A jury in San Diego, California has ruled that Apple must pay WiLan a total of $85 million for patent infringement, as reported by Bloomberg. This was a retrial of a case from last year in which WiLan won $145 million, a ruling that was set aside by U.S. District Judge Dana Sabraw.

The two patents at the heart of this infringement case cover ways to make phone calls and simultaneously download data. One is for a “method and apparatus for bandwidth request protocols in a wireless communication system,” while the other is for “adaptive call admission control for use in a wireless communication system.”

Last year, WiLan, which is a Quarterhill company, was awarded $145 million in its patent infringement suit against Apple. Apple argued that WiLan had used an incorrect method to determine damages based on iPhone sales, an argument with which Judge Sabraw agreed, prompting him to set aside the ruling. WiLan was told to accept a recalculated amount of $10 million, or hold a new trial. It opted for the latter of the two options.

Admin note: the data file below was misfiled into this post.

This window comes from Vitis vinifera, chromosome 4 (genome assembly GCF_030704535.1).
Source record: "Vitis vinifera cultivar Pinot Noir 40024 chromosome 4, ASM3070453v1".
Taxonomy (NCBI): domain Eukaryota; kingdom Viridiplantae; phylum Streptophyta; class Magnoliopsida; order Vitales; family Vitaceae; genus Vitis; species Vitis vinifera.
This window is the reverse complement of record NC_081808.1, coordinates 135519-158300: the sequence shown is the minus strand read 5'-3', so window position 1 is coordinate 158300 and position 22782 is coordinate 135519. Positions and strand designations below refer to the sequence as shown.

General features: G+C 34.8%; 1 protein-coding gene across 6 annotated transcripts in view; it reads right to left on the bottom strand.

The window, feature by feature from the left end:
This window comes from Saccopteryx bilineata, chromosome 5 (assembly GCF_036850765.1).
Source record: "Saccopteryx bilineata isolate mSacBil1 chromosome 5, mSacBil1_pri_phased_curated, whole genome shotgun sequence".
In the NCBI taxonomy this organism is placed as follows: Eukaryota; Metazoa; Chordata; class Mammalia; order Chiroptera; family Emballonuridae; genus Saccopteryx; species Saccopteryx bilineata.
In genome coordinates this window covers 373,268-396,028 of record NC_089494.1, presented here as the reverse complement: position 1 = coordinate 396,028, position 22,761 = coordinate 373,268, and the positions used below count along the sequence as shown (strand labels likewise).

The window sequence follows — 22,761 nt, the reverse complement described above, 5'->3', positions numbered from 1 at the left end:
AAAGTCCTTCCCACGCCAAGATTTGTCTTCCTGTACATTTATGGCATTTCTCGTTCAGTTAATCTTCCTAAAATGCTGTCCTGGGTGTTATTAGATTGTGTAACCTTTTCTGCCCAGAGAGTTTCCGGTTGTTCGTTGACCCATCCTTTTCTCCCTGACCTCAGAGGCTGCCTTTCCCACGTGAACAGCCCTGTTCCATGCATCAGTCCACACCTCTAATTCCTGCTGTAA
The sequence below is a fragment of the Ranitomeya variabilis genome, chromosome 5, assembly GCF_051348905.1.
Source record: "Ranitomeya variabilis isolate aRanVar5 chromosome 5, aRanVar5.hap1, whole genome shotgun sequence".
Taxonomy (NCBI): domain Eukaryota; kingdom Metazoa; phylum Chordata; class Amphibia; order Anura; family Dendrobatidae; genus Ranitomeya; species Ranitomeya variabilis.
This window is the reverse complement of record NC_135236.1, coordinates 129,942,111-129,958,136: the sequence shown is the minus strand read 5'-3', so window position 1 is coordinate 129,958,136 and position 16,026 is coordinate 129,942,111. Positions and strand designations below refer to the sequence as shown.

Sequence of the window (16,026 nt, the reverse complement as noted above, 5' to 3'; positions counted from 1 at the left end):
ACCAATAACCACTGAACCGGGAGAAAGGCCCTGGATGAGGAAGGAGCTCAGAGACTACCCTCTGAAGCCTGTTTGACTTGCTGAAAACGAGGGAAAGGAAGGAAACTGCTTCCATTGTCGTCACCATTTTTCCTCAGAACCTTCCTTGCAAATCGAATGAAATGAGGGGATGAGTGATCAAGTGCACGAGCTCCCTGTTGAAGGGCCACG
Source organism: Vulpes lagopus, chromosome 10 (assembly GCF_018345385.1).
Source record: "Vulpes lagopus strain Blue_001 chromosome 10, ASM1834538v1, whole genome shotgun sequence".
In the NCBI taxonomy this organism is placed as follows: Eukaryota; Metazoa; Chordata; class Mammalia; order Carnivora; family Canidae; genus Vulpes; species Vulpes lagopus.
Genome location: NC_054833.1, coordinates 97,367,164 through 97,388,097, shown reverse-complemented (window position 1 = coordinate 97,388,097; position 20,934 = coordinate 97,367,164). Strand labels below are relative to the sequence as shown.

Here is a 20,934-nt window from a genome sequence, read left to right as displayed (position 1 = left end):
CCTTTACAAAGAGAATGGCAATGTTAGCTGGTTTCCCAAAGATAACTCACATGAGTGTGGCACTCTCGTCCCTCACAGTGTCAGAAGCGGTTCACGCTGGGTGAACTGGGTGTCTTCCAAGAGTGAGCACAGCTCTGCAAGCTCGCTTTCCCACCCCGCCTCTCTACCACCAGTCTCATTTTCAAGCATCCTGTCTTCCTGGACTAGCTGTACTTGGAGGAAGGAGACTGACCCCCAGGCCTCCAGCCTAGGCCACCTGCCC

WiLan was founded in 1992 with a focus on developing wireless technology, but in 2006 the company shifted its strategy to become a patent holdings entity. The company describes itself as “one of the most successful patent licensing companies in the wold,” with the goal of helping “companies unlock the value of intellectual property by managing and licensing their patent portfolios.”

As Bloomberg points out, licensing accounted for “more than half of Quarterhill’s $107.6 million in sales in the first nine months” of 2018.

WiLan sued Apple in 2014, alleging that the iPhone 6 and iPhone 7 infringed upon the aforementioned patents. Apple argued that WiLan did not currently assess the value of the technology in its iPhones, and that WiLan had not provided enough evidence to the jury in the case.

What comes next in this trial remains to be seen, but for now, Apple is on the hook for $85 million.

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Chance Miller

Chance is an editor for the entire 9to5 network and covers the latest Apple news for 9to5Mac.

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